Bethesda Hospital readied in days to accept COVID-19 patients

An empty hospital room.
A hospital room with a negative air pressure setup sits ready for a COVID-19 patient at Bethesda Hospital in St. Paul on Thursday. The negative air pressure setup pulls air outdoors, rather than filtering back into the hospital.
Evan Frost | MPR News

Updated: 5:36 p.m.

In a flurry of construction, most of it over 72 hours, Bethesda Hospital in St. Paul has become a specialty center for the most severe COVID-19 cases. The first patients are expected to arrive from other M Health Fairview facilities beginning Thursday afternoon.

In the morning, construction crews were making last-minute changes. The transformation shows how quickly the epidemic has forced health care systems to find additional space to isolate people recovering from the illness caused by the coronavirus. Minnesota officials say dozens of people have been hospitalized, a number that increases daily.

“The bricks and mortar changed a little, but the program offerings and what we can give is completely different,” said Dr. Brian Amdahl, vice president of medical affairs with Fairview Health Services. “The big transition though is what you can’t take a picture of, the level of expertise that’s in here. We now have in-house intensive care unit doctors, researchers, hospitalists, registered nurse anesthetists, these patients will have access to the NIH drug trials that the university is participating in.”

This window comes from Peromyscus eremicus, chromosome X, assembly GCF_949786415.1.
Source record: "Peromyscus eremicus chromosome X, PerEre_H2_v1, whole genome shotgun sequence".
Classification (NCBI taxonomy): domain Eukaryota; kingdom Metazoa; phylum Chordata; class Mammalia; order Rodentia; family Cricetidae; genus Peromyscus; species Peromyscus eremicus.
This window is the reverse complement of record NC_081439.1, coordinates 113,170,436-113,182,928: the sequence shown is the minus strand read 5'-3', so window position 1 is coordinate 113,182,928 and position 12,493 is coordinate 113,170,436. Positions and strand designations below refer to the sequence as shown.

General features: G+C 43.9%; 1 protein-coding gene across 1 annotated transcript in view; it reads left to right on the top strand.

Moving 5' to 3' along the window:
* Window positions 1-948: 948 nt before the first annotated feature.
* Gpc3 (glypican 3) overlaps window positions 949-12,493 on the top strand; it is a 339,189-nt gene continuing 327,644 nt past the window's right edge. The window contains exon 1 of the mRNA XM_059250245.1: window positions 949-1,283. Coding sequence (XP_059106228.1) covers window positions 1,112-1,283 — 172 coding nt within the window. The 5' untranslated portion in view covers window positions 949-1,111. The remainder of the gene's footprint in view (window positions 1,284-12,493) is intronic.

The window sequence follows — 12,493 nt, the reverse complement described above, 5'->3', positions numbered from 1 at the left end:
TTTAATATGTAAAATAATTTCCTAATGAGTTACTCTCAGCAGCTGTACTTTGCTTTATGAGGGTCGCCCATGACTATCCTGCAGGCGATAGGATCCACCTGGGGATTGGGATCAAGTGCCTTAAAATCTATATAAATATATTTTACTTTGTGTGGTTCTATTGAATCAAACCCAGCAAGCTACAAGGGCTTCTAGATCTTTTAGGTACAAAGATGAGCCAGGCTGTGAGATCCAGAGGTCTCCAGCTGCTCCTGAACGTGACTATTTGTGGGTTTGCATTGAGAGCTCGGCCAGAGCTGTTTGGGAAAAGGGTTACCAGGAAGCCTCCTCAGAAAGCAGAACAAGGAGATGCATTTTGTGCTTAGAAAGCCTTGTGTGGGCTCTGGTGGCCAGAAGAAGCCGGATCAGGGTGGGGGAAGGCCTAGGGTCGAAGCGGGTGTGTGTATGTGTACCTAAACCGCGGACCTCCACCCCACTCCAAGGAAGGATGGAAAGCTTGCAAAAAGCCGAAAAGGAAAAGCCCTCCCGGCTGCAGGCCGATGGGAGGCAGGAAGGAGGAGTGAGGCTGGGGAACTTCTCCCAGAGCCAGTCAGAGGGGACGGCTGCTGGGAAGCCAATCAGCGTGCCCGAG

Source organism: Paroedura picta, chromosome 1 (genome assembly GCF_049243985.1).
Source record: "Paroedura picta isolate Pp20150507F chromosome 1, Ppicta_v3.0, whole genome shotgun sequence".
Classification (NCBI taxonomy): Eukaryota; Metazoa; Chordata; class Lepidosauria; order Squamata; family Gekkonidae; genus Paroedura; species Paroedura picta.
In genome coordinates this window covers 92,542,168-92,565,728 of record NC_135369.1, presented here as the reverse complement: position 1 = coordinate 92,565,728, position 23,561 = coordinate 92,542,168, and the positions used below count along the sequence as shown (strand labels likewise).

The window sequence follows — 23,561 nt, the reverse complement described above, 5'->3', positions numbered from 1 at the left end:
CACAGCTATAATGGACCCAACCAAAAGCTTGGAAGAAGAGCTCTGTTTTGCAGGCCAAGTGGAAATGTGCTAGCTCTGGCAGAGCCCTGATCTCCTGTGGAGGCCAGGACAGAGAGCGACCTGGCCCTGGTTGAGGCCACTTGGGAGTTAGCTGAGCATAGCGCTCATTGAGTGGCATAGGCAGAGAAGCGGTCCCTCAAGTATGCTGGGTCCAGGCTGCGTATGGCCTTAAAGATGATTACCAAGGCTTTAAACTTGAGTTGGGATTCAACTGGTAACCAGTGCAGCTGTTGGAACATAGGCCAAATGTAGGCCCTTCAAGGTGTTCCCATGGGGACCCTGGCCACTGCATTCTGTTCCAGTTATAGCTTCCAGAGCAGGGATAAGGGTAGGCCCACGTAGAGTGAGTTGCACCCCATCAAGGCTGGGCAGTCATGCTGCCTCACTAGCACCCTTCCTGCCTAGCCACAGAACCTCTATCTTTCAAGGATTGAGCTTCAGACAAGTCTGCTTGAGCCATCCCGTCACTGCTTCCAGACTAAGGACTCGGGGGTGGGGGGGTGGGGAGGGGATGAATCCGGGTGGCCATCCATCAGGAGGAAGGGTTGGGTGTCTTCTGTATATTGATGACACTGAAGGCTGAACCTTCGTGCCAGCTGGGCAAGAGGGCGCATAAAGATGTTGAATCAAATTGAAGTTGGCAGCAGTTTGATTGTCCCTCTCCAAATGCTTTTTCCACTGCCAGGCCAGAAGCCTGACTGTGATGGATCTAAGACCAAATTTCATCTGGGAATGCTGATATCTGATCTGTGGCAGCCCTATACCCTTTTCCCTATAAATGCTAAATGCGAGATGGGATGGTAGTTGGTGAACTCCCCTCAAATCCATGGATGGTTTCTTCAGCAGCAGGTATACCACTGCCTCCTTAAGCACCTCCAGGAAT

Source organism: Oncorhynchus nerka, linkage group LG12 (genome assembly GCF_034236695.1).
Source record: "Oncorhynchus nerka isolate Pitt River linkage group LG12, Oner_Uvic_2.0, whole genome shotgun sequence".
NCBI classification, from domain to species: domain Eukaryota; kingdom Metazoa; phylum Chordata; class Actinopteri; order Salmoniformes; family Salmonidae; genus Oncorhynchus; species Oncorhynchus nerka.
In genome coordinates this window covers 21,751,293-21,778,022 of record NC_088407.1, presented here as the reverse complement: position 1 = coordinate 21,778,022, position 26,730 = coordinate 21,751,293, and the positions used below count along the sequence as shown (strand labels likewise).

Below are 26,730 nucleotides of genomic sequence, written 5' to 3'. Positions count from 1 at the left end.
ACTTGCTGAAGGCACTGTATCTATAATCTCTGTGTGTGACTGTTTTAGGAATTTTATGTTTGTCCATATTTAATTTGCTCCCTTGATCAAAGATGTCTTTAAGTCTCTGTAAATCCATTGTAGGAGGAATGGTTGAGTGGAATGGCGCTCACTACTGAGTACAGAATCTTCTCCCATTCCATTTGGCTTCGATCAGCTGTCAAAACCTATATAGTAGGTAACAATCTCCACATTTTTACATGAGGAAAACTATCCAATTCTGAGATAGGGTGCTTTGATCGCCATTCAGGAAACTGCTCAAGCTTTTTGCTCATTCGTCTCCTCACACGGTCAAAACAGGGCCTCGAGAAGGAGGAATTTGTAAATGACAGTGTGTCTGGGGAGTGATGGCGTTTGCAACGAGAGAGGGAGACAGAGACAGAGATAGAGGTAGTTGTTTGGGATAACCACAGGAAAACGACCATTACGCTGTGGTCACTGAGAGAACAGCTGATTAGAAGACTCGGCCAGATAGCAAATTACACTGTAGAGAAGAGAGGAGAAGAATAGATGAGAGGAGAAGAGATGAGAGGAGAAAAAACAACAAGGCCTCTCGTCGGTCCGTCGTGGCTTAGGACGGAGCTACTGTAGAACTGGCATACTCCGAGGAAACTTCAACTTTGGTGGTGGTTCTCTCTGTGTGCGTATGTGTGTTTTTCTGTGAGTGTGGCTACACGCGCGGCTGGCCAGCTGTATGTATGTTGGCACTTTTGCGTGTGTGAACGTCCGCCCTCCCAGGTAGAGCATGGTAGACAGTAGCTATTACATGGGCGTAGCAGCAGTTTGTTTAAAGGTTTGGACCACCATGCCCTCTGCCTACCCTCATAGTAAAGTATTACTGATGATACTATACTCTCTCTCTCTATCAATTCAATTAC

Until last Friday, Bethesda was a long-term acute care hospital. The system transferred around 45 patients to other facilities.

The refurbished hospital has a total of 90 beds and 55 patient rooms, 35 of which are ICU patient rooms. There are 35 ventilators in the building, one for each ICU room.

Facilities staff using industrial-type fans and HVAC know-how added negative airflow to the ICUs. The upgrade helps to make sure air from a patient’s room is not recirculated within the hospital.

Other spaces have new uses and renovations required by coronavirus care. A former gym in the basement is now a radiology room. Crews pulled carpets up and replaced them with linoleum to ease cleaning.

Around the hospital, makeshift signs on doors directing workers to scrubs and radiologist offices. Teams of doctors and nurses walked around to get familiar with the rooms and what they’ll be used for.

Correction (March 26, 2020): A previous version did not accurately state the number of negative airflow rooms in the hospital's renovated state. The above story has been corrected.

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